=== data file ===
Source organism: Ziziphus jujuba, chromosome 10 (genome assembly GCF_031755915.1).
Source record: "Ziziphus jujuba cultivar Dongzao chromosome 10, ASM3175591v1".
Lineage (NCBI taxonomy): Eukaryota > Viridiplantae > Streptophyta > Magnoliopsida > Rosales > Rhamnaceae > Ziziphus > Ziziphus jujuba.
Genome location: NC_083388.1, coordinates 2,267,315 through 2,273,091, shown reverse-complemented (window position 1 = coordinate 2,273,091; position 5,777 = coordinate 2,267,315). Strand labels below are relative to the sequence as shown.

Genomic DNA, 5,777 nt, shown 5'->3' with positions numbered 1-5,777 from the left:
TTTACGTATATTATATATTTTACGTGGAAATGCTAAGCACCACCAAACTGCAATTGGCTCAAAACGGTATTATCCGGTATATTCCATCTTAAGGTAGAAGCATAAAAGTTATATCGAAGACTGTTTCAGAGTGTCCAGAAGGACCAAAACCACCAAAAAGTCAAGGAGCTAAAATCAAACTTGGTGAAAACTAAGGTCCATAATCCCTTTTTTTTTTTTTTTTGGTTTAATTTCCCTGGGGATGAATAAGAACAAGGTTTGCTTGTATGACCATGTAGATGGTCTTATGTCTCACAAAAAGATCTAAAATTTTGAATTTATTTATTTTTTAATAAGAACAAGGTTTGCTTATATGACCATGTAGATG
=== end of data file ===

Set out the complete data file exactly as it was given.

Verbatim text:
Source organism: Ziziphus jujuba, chromosome 10 (genome assembly GCF_031755915.1).
Source record: "Ziziphus jujuba cultivar Dongzao chromosome 10, ASM3175591v1".
Lineage (NCBI taxonomy): Eukaryota > Viridiplantae > Streptophyta > Magnoliopsida > Rosales > Rhamnaceae > Ziziphus > Ziziphus jujuba.
Genome location: NC_083388.1, coordinates 2,267,315 through 2,273,091, shown reverse-complemented (window position 1 = coordinate 2,273,091; position 5,777 = coordinate 2,267,315). Strand labels below are relative to the sequence as shown.

Genomic DNA, 5,777 nt, shown 5'->3' with positions numbered 1-5,777 from the left:
TTTACGTATATTATATATTTTACGTGGAAATGCTAAGCACCACCAAACTGCAATTGGCTCAAAACGGTATTATCCGGTATATTCCATCTTAAGGTAGAAGCATAAAAGTTATATCGAAGACTGTTTCAGAGTGTCCAGAAGGACCAAAACCACCAAAAAGTCAAGGAGCTAAAATCAAACTTGGTGAAAACTAAGGTCCATAATCCCTTTTTTTTTTTTTTTTGGTTTAATTTCCCTGGGGATGAATAAGAACAAGGTTTGCTTGTATGACCATGTAGATGGTCTTATGTCTCACAAAAAGATCTAAAATTTTGAATTTATTTATTTTTTAATAAGAACAAGGTTTGCTTATATGACCATGTAGATG